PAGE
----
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Information management & technology podcast
Closely arranged shelves tightly packed with the classified and codified accumulated knowledge of mankind in areas from archaeology to art, meteorology to medicine and physics to psychotherapy – ah, the academic library; the physical centre of most university campuses and the metaphorical centre of student life for generations. Could it really be under threat from the electronic revolution?
Money that was formerly spent on books and the print versions of periodicals is increasingly being diverted to online databases and collections. Growing amounts of information are available on the internet that were never available in hard-copy format, and never will be. These electronic resources, moreover, are increasingly becoming available to library users remotely. Fewer students are borrowing books or consulting reference collections in the traditional way. But Storey (Library Management, Vol 28 Nos 8-9 2007) believes that forecasts of the imminent demise of the university library are alarmist.
The author suggests that academic librarians who predict the arrival of the ‘library-less’ university are over-reacting to the ‘newness’ of the electronic environment and under-valuing their professional skills and traditions. Calling on 35 years of experience in academic-library management, Storey concedes, however, that academic librarians will have to change to meet the challenges of the future.
One necessary change will be to play an increasing role in teaching students, faculty and university administrators how to make the most of the wealth of knowledge and information now available in digital form. Li et al. (Library Management, Vol 28 Nos 8-9 2007) point out that librarians at the Chinese University of Hong Kong have already developed a web-based information-literacy tutorial that has been incorporated into the IT proficiency test that all students at the university must take. The inclusion of information competencies as a graduation requirement at the university, meanwhile, has provided an opportunity to incorporate information literacy into the curriculum and, through this, to foster greater collaboration between faculty and librarians. According to Li et al., librarians’ teaching role at the university is expanding as administrators and faculty increasingly come to value these skills.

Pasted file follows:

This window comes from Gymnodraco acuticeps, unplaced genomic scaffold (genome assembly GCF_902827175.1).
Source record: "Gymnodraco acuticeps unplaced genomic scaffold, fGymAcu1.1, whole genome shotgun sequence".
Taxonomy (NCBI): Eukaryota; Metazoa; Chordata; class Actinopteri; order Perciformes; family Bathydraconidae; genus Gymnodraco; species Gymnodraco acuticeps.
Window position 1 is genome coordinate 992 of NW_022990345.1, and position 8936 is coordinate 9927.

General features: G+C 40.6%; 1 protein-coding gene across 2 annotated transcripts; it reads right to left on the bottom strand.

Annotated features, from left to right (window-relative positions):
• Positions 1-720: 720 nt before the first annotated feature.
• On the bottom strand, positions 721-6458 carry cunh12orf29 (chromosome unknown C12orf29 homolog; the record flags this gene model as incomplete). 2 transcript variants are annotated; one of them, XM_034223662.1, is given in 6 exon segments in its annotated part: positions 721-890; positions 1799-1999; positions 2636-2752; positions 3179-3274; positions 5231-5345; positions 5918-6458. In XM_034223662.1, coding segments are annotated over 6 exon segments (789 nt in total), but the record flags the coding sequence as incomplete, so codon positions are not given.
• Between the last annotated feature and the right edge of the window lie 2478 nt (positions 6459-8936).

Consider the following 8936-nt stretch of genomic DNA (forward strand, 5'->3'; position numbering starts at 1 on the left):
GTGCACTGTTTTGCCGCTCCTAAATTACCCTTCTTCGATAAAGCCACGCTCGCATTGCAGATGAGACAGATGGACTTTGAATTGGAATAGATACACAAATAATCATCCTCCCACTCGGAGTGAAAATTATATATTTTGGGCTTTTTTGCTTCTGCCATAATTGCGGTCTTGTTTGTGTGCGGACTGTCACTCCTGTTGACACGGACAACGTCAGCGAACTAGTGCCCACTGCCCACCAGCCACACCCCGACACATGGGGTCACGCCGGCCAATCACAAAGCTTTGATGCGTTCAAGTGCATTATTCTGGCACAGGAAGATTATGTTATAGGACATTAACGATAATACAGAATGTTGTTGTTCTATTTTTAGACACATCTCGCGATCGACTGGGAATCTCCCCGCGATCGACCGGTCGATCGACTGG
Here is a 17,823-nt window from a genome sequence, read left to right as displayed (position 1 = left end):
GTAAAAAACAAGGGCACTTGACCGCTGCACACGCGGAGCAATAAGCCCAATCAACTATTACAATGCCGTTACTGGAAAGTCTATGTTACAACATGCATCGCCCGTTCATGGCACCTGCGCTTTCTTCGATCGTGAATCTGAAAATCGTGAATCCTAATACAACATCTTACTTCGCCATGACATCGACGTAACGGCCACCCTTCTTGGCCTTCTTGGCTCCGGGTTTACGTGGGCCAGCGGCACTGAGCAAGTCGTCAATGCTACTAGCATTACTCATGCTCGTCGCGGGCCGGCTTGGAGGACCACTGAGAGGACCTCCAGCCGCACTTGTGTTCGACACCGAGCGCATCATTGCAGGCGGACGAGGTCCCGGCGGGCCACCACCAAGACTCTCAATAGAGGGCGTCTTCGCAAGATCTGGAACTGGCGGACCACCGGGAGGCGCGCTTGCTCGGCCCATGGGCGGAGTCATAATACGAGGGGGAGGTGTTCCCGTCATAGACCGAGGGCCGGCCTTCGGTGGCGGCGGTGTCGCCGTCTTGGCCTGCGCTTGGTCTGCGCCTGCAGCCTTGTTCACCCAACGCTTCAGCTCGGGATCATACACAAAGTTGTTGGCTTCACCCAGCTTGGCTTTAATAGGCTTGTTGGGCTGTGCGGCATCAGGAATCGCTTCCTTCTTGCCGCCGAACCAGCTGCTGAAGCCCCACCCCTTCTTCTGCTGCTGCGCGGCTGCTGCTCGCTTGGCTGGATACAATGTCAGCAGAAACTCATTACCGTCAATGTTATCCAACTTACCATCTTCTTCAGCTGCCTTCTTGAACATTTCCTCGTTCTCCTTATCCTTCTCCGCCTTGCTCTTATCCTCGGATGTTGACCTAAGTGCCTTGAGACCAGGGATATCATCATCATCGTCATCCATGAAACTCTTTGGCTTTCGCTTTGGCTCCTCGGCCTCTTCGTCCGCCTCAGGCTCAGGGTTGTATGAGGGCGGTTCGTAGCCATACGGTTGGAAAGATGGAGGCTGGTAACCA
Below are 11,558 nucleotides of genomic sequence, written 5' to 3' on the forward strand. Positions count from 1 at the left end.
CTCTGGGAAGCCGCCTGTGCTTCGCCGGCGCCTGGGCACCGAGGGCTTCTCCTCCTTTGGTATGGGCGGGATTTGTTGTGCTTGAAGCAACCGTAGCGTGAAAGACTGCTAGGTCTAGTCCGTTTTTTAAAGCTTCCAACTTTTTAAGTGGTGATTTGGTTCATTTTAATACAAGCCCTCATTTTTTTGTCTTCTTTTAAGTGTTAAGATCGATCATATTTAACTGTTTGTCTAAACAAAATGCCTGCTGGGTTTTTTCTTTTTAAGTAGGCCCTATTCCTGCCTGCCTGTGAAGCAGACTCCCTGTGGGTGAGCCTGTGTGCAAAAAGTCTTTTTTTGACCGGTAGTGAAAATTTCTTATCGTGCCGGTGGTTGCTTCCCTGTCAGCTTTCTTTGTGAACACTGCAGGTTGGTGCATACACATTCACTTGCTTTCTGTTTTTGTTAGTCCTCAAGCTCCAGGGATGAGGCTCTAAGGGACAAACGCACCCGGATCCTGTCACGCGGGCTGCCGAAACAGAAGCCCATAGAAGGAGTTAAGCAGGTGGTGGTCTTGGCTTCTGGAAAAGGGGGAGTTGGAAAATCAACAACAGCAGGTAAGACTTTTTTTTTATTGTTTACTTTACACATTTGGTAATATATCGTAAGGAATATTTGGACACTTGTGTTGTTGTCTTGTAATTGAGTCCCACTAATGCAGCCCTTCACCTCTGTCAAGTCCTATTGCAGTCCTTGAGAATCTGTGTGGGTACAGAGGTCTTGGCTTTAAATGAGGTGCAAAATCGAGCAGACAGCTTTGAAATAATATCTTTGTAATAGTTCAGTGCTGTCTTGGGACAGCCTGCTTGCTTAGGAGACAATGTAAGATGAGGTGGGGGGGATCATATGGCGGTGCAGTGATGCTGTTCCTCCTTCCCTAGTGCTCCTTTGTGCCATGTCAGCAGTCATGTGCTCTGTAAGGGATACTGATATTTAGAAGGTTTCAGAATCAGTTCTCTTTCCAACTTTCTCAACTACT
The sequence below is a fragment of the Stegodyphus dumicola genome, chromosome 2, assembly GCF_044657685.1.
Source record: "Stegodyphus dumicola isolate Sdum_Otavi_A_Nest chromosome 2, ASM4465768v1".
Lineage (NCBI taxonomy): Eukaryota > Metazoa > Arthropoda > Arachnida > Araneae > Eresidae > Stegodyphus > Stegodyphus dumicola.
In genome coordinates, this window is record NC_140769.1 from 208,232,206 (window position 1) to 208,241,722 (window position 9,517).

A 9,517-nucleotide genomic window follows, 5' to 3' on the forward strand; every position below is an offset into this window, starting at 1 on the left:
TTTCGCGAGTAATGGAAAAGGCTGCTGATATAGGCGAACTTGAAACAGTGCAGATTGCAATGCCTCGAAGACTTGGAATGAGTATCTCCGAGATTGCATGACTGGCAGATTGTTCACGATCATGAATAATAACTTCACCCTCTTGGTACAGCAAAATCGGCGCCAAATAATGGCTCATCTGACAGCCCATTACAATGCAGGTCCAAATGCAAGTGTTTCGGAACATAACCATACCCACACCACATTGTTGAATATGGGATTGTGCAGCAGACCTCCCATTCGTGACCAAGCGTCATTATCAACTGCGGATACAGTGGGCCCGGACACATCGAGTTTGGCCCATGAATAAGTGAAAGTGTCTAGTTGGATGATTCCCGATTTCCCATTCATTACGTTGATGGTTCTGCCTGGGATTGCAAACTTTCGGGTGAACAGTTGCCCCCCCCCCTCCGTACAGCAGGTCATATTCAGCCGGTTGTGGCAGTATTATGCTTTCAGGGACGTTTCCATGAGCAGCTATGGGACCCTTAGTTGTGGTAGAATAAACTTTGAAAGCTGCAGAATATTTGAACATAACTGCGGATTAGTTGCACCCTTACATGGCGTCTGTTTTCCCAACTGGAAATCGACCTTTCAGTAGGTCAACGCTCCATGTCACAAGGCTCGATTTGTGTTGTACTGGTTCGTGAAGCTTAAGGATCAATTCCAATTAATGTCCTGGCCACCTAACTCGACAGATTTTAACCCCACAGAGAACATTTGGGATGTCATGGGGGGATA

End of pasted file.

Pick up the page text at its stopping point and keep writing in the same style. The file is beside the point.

Meanwhile, Lukasiewicz (Library Review, Vol 56 No 9 2007) argues that, in order to remain an important and dynamic part of a university, academic librarians must create digital libraries that offer not only innovative reference services, but also cutting-edge products such as podcasting and wikis. The author advances the view that America Online Instant Messenger has the potential to be used for reference, and more scholarship should be done in this area.
In short, academic librarians are going to have to change from being archivists, preservationists and gatekeepers to being counsellors and trainers. They will exchange one set of skills for another. The emphasis will be on offering a service, rather than being present in a place. But they will be no less central to the university environment because of that. After all, librarians, like universities themselves, are in the knowledge ‘business’. As long as students and faculty members need to discover new things, librarians will be on hand to help them to do it.